AFROCENTRICITY AND UNDERSTANDING AFRICAN LITERATURE: TOWARDS RE-STATING AND RE-IGNITION OF AFRICAN THINKING IN THE CRITICISM OF ZIMBABWEAN LITERATURE

Kutsirayi Timothy Gondo, Thembelihle Gondo

Abstract


For a long time, indigenous African systems, experiences, knowledge, skills, philosophy, psychology, history and social experiences have been based on other people’s views, values and historical experiences. They have been questioned, under-stated, re-interpreted and even doubted by many scholars of African literature using Eurocentric views and values. Thus, it cannot be denied that today there are so many literary scholars of African literature who have unreservedly used Eurocentric views and methodologies on African and Zimbabwean literature, creating a mismatch between our general understanding of African artistic and literary creations and their aesthetic values (Chinweizu et al., 1980; Achebe, 1990; Ngugi, 1986). This presentation believes that literary values that can be said to be suitable in evaluating African literature and African literary thinking should be based on our understanding of African people’s natural reaction and interaction with their habitat, making African culture in the form of language, material and spiritual resources the exquisite bedrock of our understanding of African people and all their life and historical experiences. As Okpaku (1970) and Achebe (1990, 2000) would say, critical standards should derive from culture as the basis of sustainable criticism and development of African literature and in order to avoid dislocated and inappropriate knowledge applications. This paper uses a typically African oriented approach to evaluate some of the literary forms of criticisms by selected Zimbabwean critics. It argues that there is need to re-connect, re-ignite and re-claim African aesthetic values in the criticism of African literature in Zimbabwe.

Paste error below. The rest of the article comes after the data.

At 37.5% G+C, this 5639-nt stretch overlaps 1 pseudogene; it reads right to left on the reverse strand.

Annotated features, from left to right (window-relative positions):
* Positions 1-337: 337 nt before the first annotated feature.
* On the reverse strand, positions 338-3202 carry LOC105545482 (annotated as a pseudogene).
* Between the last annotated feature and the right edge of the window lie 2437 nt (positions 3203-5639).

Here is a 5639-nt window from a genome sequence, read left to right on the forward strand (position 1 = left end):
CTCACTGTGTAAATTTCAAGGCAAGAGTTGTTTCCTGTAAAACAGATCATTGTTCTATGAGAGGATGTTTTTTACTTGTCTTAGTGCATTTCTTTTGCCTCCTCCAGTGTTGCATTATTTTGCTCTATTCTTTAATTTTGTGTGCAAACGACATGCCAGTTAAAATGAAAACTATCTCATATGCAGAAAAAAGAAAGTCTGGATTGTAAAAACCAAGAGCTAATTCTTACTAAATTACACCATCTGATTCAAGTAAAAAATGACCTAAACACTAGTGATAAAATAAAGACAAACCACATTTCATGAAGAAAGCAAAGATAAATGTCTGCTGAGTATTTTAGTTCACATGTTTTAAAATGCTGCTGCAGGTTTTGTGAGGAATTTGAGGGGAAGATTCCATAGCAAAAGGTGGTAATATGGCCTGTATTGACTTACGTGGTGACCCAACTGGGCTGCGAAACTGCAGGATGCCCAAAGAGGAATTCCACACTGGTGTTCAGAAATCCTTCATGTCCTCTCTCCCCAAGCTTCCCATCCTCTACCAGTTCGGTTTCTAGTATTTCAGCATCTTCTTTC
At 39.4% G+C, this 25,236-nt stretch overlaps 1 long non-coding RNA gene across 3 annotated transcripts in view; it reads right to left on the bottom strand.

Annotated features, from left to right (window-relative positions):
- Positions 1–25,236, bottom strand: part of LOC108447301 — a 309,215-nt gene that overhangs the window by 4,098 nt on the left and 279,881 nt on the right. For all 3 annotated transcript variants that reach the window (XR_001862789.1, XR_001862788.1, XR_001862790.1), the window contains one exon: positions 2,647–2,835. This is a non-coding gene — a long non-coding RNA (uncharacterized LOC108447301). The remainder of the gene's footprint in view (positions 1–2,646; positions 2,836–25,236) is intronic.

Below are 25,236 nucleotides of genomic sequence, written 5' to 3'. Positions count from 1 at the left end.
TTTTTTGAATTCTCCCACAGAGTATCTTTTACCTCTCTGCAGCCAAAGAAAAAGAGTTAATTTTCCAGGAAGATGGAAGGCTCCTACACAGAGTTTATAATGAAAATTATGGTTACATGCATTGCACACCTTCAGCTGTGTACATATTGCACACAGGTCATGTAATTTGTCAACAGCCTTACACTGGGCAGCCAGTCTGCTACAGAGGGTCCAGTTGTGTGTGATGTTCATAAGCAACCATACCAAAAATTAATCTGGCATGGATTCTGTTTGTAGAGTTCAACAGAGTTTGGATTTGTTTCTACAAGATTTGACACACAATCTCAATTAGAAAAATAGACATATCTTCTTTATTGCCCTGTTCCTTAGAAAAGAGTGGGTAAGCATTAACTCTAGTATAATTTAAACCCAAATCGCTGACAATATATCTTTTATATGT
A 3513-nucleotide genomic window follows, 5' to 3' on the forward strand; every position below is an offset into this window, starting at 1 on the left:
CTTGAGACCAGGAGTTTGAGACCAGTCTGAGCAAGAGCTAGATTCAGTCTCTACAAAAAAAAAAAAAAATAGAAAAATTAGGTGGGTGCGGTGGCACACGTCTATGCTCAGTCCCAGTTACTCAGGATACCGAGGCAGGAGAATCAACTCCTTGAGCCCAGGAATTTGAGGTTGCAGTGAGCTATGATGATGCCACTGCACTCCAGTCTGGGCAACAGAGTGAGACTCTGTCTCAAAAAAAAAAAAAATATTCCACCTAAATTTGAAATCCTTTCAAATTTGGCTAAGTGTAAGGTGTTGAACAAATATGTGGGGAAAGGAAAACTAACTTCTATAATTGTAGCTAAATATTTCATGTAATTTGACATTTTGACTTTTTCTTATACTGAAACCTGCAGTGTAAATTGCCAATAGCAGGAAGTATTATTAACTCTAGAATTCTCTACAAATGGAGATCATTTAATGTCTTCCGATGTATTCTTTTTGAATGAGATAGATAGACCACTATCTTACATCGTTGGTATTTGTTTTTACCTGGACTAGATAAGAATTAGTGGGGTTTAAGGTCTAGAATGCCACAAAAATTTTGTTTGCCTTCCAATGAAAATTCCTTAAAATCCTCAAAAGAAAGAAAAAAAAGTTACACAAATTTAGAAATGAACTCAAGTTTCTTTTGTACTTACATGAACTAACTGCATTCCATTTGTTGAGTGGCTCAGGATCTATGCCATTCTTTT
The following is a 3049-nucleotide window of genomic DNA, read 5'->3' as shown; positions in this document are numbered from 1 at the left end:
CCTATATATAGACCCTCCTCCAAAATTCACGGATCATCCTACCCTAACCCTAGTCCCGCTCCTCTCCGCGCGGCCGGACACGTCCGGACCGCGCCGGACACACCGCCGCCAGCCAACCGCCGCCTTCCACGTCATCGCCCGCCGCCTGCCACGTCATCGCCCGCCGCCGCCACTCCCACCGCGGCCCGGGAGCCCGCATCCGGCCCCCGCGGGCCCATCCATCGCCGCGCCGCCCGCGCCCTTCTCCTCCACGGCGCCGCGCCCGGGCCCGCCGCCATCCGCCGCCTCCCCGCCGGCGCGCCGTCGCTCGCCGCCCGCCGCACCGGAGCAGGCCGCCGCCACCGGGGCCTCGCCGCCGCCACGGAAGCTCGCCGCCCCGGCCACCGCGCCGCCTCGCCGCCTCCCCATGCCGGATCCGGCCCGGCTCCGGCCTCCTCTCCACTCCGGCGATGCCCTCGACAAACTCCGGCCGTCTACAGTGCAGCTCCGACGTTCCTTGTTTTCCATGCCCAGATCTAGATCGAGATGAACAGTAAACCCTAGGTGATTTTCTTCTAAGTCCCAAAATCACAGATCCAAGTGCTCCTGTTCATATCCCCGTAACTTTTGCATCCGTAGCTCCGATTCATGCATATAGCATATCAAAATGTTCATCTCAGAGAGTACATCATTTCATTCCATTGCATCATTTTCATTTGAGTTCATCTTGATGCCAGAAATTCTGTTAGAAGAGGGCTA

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Afrocentricity, African literature, criticism, Zimbabwean literature

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References


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